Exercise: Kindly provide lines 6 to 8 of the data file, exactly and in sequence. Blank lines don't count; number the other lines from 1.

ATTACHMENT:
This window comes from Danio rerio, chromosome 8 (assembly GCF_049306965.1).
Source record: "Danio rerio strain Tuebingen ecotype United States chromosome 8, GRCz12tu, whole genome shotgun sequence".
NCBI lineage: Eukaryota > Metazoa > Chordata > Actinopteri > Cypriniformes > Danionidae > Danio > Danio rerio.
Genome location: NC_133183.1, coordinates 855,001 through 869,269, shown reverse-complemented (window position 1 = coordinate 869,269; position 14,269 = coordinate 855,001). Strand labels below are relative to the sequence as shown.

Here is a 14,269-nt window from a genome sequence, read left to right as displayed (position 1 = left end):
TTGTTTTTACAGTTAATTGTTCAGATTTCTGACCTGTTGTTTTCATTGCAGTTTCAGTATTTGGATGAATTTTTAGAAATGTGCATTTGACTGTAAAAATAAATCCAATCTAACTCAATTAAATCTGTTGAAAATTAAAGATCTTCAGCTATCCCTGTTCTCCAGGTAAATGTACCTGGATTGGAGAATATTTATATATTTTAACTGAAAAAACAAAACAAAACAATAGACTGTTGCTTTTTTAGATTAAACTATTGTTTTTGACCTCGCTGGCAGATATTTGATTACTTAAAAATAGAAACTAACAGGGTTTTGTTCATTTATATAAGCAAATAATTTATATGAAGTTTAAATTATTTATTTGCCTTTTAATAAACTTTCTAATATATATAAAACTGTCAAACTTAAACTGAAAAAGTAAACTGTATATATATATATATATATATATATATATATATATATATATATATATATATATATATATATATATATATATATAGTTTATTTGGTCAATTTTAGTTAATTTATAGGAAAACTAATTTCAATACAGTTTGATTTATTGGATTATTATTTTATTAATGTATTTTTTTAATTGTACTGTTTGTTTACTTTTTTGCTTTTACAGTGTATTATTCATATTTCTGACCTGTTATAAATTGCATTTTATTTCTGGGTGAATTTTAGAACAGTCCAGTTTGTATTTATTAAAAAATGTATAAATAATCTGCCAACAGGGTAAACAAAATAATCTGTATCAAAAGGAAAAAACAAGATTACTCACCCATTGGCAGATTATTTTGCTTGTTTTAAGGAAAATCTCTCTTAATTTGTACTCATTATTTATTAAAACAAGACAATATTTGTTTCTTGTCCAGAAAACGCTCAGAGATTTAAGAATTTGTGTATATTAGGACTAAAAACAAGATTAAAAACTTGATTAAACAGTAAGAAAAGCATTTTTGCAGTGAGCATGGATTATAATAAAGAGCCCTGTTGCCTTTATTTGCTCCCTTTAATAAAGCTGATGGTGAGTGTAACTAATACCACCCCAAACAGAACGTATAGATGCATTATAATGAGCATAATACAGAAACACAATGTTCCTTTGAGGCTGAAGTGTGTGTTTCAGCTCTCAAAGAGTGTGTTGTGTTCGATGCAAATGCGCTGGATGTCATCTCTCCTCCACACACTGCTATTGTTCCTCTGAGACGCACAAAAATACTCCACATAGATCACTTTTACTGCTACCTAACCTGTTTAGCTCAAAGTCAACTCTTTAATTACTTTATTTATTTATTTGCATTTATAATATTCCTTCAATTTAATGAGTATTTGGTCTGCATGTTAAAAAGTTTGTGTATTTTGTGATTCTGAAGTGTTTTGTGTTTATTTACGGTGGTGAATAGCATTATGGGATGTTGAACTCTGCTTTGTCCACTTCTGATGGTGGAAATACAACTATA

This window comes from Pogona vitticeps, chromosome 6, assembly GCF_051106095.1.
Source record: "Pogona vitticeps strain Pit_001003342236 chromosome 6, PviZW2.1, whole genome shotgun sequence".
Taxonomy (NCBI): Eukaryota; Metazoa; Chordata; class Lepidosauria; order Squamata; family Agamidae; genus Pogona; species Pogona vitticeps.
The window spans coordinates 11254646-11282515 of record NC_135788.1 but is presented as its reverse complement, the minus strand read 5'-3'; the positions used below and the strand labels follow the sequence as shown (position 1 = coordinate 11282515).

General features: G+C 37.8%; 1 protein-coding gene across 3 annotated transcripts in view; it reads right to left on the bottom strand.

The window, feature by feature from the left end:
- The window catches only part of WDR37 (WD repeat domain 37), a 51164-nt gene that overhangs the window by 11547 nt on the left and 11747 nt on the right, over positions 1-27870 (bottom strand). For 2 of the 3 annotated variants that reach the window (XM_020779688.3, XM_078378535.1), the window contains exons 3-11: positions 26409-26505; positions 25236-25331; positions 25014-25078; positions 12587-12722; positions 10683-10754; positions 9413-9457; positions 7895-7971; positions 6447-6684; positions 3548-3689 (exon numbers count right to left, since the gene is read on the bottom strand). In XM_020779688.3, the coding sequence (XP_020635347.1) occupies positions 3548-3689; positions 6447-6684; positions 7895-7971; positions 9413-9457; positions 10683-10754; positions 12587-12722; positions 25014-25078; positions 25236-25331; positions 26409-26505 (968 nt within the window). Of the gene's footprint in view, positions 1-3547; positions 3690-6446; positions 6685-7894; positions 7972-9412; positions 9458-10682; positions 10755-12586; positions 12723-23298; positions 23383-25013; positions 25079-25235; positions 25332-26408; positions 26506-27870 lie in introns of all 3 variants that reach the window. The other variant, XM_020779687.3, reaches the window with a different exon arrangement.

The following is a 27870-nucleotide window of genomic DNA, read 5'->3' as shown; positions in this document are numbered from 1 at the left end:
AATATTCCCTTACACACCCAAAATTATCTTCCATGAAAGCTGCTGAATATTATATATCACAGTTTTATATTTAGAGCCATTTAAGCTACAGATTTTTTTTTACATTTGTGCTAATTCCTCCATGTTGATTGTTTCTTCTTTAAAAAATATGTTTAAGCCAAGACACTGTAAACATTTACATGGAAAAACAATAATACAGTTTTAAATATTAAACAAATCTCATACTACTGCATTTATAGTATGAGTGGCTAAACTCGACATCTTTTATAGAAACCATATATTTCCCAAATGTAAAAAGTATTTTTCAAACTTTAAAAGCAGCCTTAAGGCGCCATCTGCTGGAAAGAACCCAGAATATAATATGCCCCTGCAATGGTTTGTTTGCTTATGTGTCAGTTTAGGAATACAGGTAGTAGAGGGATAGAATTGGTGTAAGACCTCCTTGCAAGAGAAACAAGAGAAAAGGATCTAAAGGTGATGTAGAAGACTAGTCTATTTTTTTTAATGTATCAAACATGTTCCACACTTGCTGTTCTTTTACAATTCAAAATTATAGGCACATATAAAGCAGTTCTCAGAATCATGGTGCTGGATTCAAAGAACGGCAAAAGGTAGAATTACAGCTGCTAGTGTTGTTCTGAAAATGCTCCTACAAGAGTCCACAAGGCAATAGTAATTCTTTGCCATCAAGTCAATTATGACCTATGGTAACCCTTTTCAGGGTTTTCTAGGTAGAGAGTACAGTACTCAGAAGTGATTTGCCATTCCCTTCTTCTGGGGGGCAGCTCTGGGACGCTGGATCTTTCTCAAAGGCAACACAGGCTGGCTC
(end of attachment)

TTGTTTTTACAGTTAATTGTTCAGATTTCTGACCTGTTGTTTTCATTGCAGTTTCAGTATTTGGATGAATTTTTAGAAATGTGCATTTGACTGTAAAAATAAATCCAATCTAACTCAATTAAATCTGTTGAAAATTAAAGATCTTCAGCTATCCCTGTTCTCCAGGTAAATGTACCTGGATTGGAGAATATTTATATATTTTAACTGAAAAAACAAAACAAAACAATAGACTGTTGCTTTTTTAGATTAAACTATTGTTTTTGACCTCGCTGGCAGATATTTGATTACTTAAAAATAGAAACTAACAGGGTTTTGTTCATTTATATAAGCAAATAATTTATATGAAGTTTAAATTATTTATTTGCCTTTTAATAAACTTTCTAATATATATAAAACTGTCAAACTTAAACTGAAAAAGTAAACTGTATATATATATATATATATATATATATATATATATATATATATATATATATATATATATATATATATATATATAGTTTATTTGGTCAATTTTAGTTAATTTATAGGAAAACTAATTTCAATACAGTTTGATTTATTGGATTATTATTTTATTAATGTATTTTTTTAATTGTACTGTTTGTTTACTTTTTTGCTTTTACAGTGTATTATTCATATTTCTGACCTGTTATAAATTGCATTTTATTTCTGGGTGAATTTTAGAACAGTCCAGTTTGTATTTATTAAAAAATGTATAAATAATCTGCCAACAGGGTAAACAAAATAATCTGTATCAAAAGGAAAAAACAAGATTACTCACCCATTGGCAGATTATTTTGCTTGTTTTAAGGAAAATCTCTCTTAATTTGTACTCATTATTTATTAAAACAAGACAATATTTGTTTCTTGTCCAGAAAACGCTCAGAGATTTAAGAATTTGTGTATATTAGGACTAAAAACAAGATTAAAAACTTGATTAAACAGTAAGAAAAGCATTTTTGCAGTGAGCATGGATTATAATAAAGAGCCCTGTTGCCTTTATTTGCTCCCTTTAATAAAGCTGATGGTGAGTGTAACTAATACCACCCCAAACAGAACGTATAGATGCATTATAATGAGCATAATACAGAAACACAATGTTCCTTTGAGGCTGAAGTGTGTGTTTCAGCTCTCAAAGAGTGTGTTGTGTTCGATGCAAATGCGCTGGATGTCATCTCTCCTCCACACACTGCTATTGTTCCTCTGAGACGCACAAAAATACTCCACATAGATCACTTTTACTGCTACCTAACCTGTTTAGCTCAAAGTCAACTCTTTAATTACTTTATTTATTTATTTGCATTTATAATATTCCTTCAATTTAATGAGTATTTGGTCTGCATGTTAAAAAGTTTGTGTATTTTGTGATTCTGAAGTGTTTTGTGTTTATTTACGGTGGTGAATAGCATTATGGGATGTTGAACTCTGCTTTGTCCACTTCTGATGGTGGAAATACAACTATA

This window comes from Pogona vitticeps, chromosome 6, assembly GCF_051106095.1.
Source record: "Pogona vitticeps strain Pit_001003342236 chromosome 6, PviZW2.1, whole genome shotgun sequence".